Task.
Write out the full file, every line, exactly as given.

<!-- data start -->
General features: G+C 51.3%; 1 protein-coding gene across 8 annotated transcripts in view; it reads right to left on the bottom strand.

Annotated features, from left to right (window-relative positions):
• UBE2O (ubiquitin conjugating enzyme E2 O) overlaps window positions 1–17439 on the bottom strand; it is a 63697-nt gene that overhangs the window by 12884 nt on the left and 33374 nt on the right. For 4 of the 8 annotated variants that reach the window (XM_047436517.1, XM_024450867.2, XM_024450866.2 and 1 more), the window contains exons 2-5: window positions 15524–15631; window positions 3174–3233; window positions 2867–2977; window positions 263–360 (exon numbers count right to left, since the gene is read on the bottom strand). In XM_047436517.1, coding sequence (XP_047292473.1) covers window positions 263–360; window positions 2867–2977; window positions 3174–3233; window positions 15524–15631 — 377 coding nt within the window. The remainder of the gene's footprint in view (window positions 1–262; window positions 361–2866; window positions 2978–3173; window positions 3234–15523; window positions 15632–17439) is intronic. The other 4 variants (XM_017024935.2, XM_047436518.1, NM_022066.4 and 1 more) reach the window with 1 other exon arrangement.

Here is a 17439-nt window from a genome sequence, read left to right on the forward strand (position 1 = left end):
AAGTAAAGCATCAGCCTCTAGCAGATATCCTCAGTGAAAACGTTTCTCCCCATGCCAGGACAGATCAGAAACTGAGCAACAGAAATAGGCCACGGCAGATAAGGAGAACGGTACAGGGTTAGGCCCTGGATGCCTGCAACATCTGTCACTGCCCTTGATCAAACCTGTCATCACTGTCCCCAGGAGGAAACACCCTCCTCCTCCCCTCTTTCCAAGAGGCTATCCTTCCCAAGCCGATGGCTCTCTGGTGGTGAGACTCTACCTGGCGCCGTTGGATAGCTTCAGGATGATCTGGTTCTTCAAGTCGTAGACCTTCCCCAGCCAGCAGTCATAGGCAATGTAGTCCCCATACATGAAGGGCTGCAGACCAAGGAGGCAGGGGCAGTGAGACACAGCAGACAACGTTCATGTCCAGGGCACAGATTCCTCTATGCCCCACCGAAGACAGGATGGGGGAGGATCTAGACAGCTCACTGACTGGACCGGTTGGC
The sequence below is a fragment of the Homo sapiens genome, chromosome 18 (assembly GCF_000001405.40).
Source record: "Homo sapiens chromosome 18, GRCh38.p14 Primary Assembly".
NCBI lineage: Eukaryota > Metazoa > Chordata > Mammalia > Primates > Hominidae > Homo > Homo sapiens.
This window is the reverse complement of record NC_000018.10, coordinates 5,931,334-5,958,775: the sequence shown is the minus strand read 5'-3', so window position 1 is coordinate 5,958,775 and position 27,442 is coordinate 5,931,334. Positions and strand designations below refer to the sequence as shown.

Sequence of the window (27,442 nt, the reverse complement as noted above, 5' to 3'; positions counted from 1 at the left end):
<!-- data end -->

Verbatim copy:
General features: G+C 51.3%; 1 protein-coding gene across 8 annotated transcripts in view; it reads right to left on the bottom strand.

Annotated features, from left to right (window-relative positions):
• UBE2O (ubiquitin conjugating enzyme E2 O) overlaps window positions 1–17439 on the bottom strand; it is a 63697-nt gene that overhangs the window by 12884 nt on the left and 33374 nt on the right. For 4 of the 8 annotated variants that reach the window (XM_047436517.1, XM_024450867.2, XM_024450866.2 and 1 more), the window contains exons 2-5: window positions 15524–15631; window positions 3174–3233; window positions 2867–2977; window positions 263–360 (exon numbers count right to left, since the gene is read on the bottom strand). In XM_047436517.1, coding sequence (XP_047292473.1) covers window positions 263–360; window positions 2867–2977; window positions 3174–3233; window positions 15524–15631 — 377 coding nt within the window. The remainder of the gene's footprint in view (window positions 1–262; window positions 361–2866; window positions 2978–3173; window positions 3234–15523; window positions 15632–17439) is intronic. The other 4 variants (XM_017024935.2, XM_047436518.1, NM_022066.4 and 1 more) reach the window with 1 other exon arrangement.

Here is a 17439-nt window from a genome sequence, read left to right on the forward strand (position 1 = left end):
AAGTAAAGCATCAGCCTCTAGCAGATATCCTCAGTGAAAACGTTTCTCCCCATGCCAGGACAGATCAGAAACTGAGCAACAGAAATAGGCCACGGCAGATAAGGAGAACGGTACAGGGTTAGGCCCTGGATGCCTGCAACATCTGTCACTGCCCTTGATCAAACCTGTCATCACTGTCCCCAGGAGGAAACACCCTCCTCCTCCCCTCTTTCCAAGAGGCTATCCTTCCCAAGCCGATGGCTCTCTGGTGGTGAGACTCTACCTGGCGCCGTTGGATAGCTTCAGGATGATCTGGTTCTTCAAGTCGTAGACCTTCCCCAGCCAGCAGTCATAGGCAATGTAGTCCCCATACATGAAGGGCTGCAGACCAAGGAGGCAGGGGCAGTGAGACACAGCAGACAACGTTCATGTCCAGGGCACAGATTCCTCTATGCCCCACCGAAGACAGGATGGGGGAGGATCTAGACAGCTCACTGACTGGACCGGTTGGC
The sequence below is a fragment of the Homo sapiens genome, chromosome 18 (assembly GCF_000001405.40).
Source record: "Homo sapiens chromosome 18, GRCh38.p14 Primary Assembly".
NCBI lineage: Eukaryota > Metazoa > Chordata > Mammalia > Primates > Hominidae > Homo > Homo sapiens.
This window is the reverse complement of record NC_000018.10, coordinates 5,931,334-5,958,775: the sequence shown is the minus strand read 5'-3', so window position 1 is coordinate 5,958,775 and position 27,442 is coordinate 5,931,334. Positions and strand designations below refer to the sequence as shown.

Sequence of the window (27,442 nt, the reverse complement as noted above, 5' to 3'; positions counted from 1 at the left end):